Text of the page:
Many children are still learning to control their behavior as they enter kindergarten and may need educational support to develop that critical skill, indicates one of the most conclusive studies to date of early childhood self-regulation. MSU scholars co-authored the study.
Published: Oct. 25, 2016
MANY KINDERGARTNERS STRUGGLE WITH SELF-REGULATION
Contact(s): Ryan Bowles, Andy Henion
Many children are still learning to control their behavior as they enter kindergarten and may need educational support to develop that critical skill, indicates one of the most conclusive studies to date of early childhood self-regulation.
The federally funded study, co-authored by Michigan State University scholars, shows major differences in how self-regulation develops in children ages 3 to 7. While some enter preschool more able to control their behavior and ready to learn, others don’t develop such self-control until they get to kindergarten – or even later.
The findings come as preschool and kindergarten classrooms in the United States have shifted focus over the past few decades from social and emotional skills, such as self-regulation, to more academic skills. The researchers suggest it may be time to put some of the focus back on self-regulation, widely accepted as a marker for future success.
“If you can help children to develop this fundamental skill of behavioral self-regulation, it will allow these students to get so much more out of education,” said Ryan Bowles, associate professor in MSU’s Department of Human Development and Family Studies. “Self-regulation is very predictive of academic success.”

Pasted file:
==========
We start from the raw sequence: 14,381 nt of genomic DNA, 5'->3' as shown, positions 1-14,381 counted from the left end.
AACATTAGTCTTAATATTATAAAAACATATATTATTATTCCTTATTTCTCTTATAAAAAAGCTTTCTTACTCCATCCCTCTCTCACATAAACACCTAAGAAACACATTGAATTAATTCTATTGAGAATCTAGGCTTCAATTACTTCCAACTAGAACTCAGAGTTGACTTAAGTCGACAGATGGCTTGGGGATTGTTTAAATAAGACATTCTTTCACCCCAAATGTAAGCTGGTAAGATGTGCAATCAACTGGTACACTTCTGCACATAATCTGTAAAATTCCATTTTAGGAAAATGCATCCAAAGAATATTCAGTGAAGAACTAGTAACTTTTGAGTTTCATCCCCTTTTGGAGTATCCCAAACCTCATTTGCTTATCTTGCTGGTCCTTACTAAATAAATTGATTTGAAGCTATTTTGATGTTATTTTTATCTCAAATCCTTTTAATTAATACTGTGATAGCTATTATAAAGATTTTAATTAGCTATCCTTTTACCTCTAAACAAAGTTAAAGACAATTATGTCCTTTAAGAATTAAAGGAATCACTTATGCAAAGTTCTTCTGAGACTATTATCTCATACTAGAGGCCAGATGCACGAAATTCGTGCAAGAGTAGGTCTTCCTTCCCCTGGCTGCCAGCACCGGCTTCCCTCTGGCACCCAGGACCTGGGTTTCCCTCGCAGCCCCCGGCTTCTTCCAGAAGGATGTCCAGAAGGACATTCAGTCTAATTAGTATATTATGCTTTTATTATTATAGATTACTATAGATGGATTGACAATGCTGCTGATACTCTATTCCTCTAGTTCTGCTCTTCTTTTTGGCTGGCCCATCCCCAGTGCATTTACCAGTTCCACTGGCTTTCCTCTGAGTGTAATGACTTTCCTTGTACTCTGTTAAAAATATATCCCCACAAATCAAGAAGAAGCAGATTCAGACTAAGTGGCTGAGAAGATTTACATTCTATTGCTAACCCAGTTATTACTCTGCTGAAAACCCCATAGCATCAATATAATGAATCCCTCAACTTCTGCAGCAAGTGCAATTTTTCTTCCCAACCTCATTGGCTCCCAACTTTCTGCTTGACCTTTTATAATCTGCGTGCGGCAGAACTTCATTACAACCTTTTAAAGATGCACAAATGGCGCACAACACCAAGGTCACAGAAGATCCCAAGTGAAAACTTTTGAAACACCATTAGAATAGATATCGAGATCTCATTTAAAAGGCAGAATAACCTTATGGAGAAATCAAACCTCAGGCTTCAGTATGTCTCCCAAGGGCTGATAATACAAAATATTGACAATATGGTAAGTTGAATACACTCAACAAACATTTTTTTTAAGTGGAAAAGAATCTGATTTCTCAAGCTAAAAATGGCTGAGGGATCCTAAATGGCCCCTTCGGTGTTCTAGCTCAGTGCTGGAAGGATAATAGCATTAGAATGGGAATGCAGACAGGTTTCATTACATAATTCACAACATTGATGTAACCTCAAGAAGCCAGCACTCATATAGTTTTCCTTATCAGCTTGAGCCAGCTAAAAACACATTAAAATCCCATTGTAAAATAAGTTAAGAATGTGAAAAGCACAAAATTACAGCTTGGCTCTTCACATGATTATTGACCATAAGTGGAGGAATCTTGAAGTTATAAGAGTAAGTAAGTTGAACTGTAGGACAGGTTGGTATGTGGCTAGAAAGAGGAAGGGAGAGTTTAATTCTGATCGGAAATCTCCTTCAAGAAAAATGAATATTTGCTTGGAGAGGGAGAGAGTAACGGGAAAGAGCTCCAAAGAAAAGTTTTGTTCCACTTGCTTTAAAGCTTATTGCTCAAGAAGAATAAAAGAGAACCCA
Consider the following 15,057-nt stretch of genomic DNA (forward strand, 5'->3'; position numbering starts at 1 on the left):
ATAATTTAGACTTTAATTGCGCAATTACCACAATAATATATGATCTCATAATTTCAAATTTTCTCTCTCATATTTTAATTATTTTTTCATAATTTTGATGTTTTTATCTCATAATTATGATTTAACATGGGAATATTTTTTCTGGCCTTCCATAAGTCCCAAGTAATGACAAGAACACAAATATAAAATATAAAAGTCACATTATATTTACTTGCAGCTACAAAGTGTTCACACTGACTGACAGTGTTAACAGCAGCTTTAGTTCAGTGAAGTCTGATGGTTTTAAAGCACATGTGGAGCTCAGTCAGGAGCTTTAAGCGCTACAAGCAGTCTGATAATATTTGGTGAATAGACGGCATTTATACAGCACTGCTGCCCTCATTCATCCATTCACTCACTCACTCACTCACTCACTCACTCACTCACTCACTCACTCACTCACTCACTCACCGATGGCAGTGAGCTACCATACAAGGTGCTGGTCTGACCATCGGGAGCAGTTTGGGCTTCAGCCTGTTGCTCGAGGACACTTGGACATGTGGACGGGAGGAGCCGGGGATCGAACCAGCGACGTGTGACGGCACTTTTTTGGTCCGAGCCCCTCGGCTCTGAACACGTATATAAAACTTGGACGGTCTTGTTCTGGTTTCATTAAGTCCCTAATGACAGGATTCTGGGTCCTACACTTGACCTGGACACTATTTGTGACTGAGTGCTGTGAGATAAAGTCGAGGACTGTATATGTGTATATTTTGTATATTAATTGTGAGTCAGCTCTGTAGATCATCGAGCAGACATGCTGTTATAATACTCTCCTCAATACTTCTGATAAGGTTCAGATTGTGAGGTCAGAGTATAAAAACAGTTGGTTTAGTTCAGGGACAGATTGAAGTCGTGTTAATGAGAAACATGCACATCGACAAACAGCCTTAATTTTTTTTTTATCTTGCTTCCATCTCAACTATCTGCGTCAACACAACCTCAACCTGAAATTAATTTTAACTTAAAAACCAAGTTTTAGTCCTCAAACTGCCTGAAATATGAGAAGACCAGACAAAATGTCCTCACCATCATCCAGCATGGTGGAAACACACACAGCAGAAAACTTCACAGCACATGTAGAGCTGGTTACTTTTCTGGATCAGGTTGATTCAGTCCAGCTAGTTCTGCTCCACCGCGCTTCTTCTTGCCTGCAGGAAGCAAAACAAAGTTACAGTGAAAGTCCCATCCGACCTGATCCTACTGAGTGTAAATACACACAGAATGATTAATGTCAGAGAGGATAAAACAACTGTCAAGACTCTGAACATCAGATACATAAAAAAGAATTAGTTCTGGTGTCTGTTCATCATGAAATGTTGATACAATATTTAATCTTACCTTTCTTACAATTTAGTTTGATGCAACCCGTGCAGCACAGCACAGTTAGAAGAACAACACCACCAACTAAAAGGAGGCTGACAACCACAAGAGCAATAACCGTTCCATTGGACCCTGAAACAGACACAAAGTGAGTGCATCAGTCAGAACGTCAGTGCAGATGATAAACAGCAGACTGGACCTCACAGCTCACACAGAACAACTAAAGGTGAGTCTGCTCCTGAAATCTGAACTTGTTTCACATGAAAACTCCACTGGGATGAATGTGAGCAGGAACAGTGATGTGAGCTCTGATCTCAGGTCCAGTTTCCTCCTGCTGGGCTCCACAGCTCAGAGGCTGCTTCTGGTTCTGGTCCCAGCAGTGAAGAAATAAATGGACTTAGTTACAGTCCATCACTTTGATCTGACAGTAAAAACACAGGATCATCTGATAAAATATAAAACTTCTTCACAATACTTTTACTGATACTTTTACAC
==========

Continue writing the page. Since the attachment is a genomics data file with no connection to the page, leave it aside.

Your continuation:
Together with recent MSU graduate Janelle Montroy, Bowles and colleagues analyzed the data from three separate studies that measured the “Head, Toes, Knees and Shoulders” task, in which young children are instructed to do the opposite of what they’re told. If they’re told to touch their head, for example, they’re supposed to touch their toes. This ability to do the opposite of what they want to do naturally and to stay focused for the entire task involves self-regulation.
A clear pattern emerged in each of the studies, with participants generally fitting into one of three trajectories: early developers, intermediate developers and later developers. On average, the later developers were 6-12 months behind intermediate developers and at least 18 months behind early developers. Overall, about a fifth of the 1,386 participants appeared to make few gains on behavioral self-regulation in preschool.
“I was surprised by the consistency of the findings,” said Bowles. “To replicate the same finding multiple times in a single study is remarkable.”
Echoing previous research, the study also found that development of self-control was linked to several key factors: gender (boys were more likely to be later developers), language skills and mother’s education levels.
“It’s well known that self-regulation is crucial to helping kids get an early jump on education, from math to literacy – really all the skills they learn in school,” Bowles said. “So the kids that develop later are really missing out on these great opportunities. They’re already behind.”
The study, which appears online in the journal Developmental Psychology, was co-authored by Montroy, now an assistant professor at the University of Texas Health Center; Lori Skibbe of MSU; Megan McClelland of Oregon State University; and Frederick Morrison of the University of Michigan.
The research was funded by the U.S. Department of Education, the National Science Foundation and the National Institute of Child Health and Human Development.